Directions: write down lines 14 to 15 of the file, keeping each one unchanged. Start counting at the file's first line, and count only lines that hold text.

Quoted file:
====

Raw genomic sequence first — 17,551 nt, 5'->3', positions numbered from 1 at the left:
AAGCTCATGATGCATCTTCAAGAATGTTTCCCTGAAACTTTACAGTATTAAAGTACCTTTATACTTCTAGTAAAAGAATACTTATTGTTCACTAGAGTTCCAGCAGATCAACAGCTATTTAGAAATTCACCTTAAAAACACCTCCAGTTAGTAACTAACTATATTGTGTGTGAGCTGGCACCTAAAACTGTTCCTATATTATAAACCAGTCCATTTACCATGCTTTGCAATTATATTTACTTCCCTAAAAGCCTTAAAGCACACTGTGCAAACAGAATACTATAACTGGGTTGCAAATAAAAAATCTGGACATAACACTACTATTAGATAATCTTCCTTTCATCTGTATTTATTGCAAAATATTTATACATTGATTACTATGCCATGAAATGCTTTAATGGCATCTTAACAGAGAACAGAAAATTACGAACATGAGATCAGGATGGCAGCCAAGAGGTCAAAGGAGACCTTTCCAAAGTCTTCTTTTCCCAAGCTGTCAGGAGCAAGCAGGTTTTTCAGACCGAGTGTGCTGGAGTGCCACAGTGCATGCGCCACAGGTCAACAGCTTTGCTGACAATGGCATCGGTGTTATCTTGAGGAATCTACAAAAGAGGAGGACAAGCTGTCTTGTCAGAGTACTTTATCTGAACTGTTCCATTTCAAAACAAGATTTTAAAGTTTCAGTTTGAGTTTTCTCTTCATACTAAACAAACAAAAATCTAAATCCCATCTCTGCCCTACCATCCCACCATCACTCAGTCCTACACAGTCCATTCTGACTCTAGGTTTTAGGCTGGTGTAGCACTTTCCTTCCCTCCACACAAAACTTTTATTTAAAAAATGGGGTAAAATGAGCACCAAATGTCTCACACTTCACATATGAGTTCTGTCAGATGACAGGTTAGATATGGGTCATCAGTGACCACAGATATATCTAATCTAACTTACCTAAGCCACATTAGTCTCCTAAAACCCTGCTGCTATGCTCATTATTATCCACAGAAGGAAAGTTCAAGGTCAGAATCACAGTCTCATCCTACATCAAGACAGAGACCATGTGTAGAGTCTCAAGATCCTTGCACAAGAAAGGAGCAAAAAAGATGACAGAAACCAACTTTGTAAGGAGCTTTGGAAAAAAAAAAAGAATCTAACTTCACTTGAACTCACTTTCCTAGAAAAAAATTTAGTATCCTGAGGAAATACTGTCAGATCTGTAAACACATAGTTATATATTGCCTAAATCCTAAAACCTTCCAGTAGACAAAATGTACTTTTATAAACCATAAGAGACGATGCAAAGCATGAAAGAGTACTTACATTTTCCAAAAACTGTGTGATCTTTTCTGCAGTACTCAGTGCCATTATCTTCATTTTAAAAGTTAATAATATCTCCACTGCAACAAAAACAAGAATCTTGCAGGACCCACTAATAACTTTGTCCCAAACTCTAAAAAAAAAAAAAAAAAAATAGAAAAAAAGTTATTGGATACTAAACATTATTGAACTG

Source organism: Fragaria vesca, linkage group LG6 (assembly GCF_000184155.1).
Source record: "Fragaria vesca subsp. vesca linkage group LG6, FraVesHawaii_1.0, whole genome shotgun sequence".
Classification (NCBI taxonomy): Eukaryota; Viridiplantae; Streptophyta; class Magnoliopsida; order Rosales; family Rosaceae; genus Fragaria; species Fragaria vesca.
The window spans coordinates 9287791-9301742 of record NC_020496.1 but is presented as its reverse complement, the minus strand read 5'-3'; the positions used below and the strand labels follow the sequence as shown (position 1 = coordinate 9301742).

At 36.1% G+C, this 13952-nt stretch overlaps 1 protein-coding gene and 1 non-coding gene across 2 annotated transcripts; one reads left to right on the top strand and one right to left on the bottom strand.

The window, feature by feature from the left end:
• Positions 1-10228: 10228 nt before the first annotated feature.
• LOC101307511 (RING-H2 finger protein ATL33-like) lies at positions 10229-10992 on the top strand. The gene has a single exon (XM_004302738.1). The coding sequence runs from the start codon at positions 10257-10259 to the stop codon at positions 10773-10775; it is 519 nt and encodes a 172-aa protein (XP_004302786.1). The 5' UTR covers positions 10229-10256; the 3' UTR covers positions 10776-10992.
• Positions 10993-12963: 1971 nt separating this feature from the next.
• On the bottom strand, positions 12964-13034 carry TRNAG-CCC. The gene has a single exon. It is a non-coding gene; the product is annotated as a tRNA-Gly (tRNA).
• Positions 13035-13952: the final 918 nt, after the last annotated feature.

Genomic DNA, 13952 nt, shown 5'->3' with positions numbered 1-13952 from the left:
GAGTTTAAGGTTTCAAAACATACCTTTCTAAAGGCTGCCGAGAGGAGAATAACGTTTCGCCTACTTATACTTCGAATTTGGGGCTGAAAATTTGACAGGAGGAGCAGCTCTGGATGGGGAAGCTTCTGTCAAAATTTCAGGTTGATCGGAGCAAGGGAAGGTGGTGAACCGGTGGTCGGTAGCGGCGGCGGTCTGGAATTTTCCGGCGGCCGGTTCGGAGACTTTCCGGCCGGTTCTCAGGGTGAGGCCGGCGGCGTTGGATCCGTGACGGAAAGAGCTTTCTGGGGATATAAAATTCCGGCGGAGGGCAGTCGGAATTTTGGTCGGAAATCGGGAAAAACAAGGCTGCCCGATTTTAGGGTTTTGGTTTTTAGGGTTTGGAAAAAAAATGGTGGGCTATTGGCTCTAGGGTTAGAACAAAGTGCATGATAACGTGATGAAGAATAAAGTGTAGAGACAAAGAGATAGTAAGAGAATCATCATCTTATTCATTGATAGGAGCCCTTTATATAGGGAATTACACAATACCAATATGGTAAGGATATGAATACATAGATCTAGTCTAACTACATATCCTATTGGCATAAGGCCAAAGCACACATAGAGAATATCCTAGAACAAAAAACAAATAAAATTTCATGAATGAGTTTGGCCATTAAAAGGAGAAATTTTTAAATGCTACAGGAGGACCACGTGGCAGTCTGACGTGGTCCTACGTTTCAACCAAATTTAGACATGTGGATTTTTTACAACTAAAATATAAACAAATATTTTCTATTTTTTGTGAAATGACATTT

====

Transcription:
Genomic DNA, 13952 nt, shown 5'->3' with positions numbered 1-13952 from the left:
GAGTTTAAGGTTTCAAAACATACCTTTCTAAAGGCTGCCGAGAGGAGAATAACGTTTCGCCTACTTATACTTCGAATTTGGGGCTGAAAATTTGACAGGAGGAGCAGCTCTGGATGGGGAAGCTTCTGTCAAAATTTCAGGTTGATCGGAGCAAGGGAAGGTGGTGAACCGGTGGTCGGTAGCGGCGGCGGTCTGGAATTTTCCGGCGGCCGGTTCGGAGACTTTCCGGCCGGTTCTCAGGGTGAGGCCGGCGGCGTTGGATCCGTGACGGAAAGAGCTTTCTGGGGATATAAAATTCCGGCGGAGGGCAGTCGGAATTTTGGTCGGAAATCGGGAAAAACAAGGCTGCCCGATTTTAGGGTTTTGGTTTTTAGGGTTTGGAAAAAAAATGGTGGGCTATTGGCTCTAGGGTTAGAACAAAGTGCATGATAACGTGATGAAGAATAAAGTGTAGAGACAAAGAGATAGTAAGAGAATCATCATCTTATTCATTGATAGGAGCCCTTTATATAGGGAATTACACAATACCAATATGGTAAGGATATGAATACATAGATCTAGTCTAACTACATATCCTATTGGCATAAGGCCAAAGCACACATAGAGAATATCCTAGAACAAAAAACAAATAAAATTTCATGAATGAGTTTGGCCATTAAAAGGAGAAATTTTTAAATGCTACAGGAGGACCACGTGGCAGTCTGACGTGGTCCTACGTTTCAACCAAATTTAGACATGTGGATTTTTTACAACTAAAATATAAACAAATATTTTCTATTTTTTGTGAAATGACATTT